This is about as good as reviews have been saying. A very stylised, computer animated visual treat but maybe not a great choice if you are in anyway sensitive to rapid changes in bright colours.
The story itself is not terribly deep: New York is in peril due to a mad scientific experiment fuelled by a criminal conspiracy. It’s the repercussions of this that lead to a young, very bright student getting bitten by a radioactive spider and gaining super powers. The twist is that this is in a New York where Spider-Man has been fighting crime for 20+ years already.
The focus is on Marvel’s alternate universe spider-powered superhero, Miles Morales who becomes in entangled in a story of alternate universes and multiple spider-people. Morales is incrementally joined by a troupe of spider people: an out of shape Peter B Parker, Gwen ‘Spider-Gwen” Stacy, a 1930s noir Spider-Man (complete with trench coat and trilby), Spider-Ham (a cartoon pig that was once a spider that got bitten by a radioactive pig) and Peni Parker (a anime-ish school girl from the future with a robot controlled by her pet spider).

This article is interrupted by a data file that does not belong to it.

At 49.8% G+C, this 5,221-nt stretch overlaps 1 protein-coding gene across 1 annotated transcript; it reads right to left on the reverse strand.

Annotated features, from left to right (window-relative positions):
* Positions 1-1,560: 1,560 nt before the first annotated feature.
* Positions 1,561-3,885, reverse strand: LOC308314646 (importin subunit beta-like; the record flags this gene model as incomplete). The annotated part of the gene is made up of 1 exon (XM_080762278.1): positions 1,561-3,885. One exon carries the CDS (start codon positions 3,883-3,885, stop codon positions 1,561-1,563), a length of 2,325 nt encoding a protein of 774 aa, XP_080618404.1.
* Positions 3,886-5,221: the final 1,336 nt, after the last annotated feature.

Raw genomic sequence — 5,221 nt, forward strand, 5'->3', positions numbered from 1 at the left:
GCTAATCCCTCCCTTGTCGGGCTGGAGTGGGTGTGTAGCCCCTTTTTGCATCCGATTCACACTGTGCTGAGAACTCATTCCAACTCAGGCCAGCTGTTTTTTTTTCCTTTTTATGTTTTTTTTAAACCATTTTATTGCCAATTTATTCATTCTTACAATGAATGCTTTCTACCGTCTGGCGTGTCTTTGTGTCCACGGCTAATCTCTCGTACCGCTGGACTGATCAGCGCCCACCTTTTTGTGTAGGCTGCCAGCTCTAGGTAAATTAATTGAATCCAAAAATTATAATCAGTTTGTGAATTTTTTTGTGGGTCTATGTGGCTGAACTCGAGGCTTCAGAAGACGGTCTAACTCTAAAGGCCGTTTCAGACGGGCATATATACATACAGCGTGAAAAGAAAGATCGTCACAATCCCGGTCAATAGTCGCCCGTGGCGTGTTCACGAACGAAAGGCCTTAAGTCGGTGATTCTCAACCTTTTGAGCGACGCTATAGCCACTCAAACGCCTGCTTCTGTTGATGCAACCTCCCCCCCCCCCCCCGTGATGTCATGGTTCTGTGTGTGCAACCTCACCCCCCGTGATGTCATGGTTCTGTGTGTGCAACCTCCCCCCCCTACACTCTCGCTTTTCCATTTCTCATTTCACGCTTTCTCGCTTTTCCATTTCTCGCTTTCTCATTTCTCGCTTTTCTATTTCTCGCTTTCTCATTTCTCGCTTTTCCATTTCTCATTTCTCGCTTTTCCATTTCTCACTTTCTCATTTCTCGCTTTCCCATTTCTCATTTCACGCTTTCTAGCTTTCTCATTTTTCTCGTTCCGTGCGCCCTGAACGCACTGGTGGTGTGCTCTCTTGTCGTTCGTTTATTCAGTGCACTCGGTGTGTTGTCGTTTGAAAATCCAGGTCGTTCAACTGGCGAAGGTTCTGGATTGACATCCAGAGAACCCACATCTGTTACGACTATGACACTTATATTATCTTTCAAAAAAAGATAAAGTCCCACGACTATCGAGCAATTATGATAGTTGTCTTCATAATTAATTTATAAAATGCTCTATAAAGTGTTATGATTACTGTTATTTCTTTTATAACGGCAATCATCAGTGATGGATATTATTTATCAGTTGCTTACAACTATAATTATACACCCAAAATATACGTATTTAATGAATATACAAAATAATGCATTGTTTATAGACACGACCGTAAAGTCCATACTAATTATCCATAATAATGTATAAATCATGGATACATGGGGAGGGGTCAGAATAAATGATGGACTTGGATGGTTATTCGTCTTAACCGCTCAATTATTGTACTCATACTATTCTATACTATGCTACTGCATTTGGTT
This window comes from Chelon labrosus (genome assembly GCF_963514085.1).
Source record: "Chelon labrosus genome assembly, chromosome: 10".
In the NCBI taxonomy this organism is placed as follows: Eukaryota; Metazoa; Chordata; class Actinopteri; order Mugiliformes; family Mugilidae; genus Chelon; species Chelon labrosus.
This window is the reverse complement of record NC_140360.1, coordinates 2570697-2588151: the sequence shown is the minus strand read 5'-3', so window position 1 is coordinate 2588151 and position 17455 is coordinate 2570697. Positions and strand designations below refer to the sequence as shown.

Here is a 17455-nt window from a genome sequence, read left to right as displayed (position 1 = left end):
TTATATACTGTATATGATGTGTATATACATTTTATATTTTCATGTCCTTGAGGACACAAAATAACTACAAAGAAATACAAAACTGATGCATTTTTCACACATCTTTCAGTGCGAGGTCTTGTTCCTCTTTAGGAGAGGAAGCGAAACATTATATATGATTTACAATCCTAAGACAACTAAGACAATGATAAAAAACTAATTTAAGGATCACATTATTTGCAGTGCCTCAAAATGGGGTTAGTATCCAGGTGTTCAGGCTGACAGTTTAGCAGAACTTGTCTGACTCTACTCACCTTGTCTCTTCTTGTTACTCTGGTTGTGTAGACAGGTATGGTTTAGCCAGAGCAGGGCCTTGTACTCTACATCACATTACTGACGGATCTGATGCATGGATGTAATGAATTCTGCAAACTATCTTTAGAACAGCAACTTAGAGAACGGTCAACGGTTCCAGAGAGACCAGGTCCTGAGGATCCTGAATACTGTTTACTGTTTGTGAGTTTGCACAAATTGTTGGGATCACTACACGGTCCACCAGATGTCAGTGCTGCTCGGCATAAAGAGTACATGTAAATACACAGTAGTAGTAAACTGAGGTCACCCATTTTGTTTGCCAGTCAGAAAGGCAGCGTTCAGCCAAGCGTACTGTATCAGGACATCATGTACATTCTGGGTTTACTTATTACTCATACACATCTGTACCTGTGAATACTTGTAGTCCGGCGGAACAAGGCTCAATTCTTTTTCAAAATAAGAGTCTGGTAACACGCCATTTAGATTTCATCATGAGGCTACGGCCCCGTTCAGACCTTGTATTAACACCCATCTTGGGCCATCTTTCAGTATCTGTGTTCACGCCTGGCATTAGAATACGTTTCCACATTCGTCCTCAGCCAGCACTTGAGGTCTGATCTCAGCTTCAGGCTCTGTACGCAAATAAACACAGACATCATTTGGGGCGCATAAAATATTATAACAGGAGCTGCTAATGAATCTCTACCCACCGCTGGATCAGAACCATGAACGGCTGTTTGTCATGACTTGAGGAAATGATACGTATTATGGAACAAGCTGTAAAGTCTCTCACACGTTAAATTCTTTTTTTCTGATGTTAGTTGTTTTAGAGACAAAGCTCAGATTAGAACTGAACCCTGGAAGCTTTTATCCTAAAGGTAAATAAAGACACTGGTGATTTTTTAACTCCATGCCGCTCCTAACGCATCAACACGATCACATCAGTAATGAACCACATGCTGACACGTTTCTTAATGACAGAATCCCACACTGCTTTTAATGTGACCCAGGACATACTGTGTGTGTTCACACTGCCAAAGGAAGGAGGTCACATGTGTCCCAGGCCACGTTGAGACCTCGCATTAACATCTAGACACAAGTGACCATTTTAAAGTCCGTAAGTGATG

It’s a wild ride that embraces comic book aesthetics flamboyantly. It’s dorky, smart-mouthed, show-offy and full of quipping humour that embodies the character of Spider-Man. The Stan Lee cameo is very touching but the film also references classic Spider-Man comics and Steve Ditko.
Superhero stories work when they find that spot that gets the absurdity and comedy of the genre and finds a way to treat it seriously and genuinely as stories about people.Into The Spider-Verse really works well, with Miles Morales as a central character amid a growing chaos of people, colours, colliding art styles, events, bad guys and choices.